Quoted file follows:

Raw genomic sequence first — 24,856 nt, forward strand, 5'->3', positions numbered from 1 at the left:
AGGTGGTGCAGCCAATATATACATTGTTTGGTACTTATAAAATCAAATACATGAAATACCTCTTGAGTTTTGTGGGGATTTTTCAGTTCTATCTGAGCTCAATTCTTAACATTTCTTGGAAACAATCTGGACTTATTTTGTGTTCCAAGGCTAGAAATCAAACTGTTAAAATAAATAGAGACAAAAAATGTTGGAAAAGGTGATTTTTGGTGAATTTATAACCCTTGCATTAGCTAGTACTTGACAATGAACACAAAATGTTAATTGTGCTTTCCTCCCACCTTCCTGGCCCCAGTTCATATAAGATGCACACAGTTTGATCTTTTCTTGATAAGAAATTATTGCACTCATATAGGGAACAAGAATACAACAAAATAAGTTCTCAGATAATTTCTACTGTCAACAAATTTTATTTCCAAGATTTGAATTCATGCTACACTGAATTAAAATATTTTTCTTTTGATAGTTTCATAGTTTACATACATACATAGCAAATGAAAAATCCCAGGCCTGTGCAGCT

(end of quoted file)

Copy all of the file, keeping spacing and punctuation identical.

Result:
Raw genomic sequence first — 24,856 nt, forward strand, 5'->3', positions numbered from 1 at the left:
AGGTGGTGCAGCCAATATATACATTGTTTGGTACTTATAAAATCAAATACATGAAATACCTCTTGAGTTTTGTGGGGATTTTTCAGTTCTATCTGAGCTCAATTCTTAACATTTCTTGGAAACAATCTGGACTTATTTTGTGTTCCAAGGCTAGAAATCAAACTGTTAAAATAAATAGAGACAAAAAATGTTGGAAAAGGTGATTTTTGGTGAATTTATAACCCTTGCATTAGCTAGTACTTGACAATGAACACAAAATGTTAATTGTGCTTTCCTCCCACCTTCCTGGCCCCAGTTCATATAAGATGCACACAGTTTGATCTTTTCTTGATAAGAAATTATTGCACTCATATAGGGAACAAGAATACAACAAAATAAGTTCTCAGATAATTTCTACTGTCAACAAATTTTATTTCCAAGATTTGAATTCATGCTACACTGAATTAAAATATTTTTCTTTTGATAGTTTCATAGTTTACATACATACATAGCAAATGAAAAATCCCAGGCCTGTGCAGCT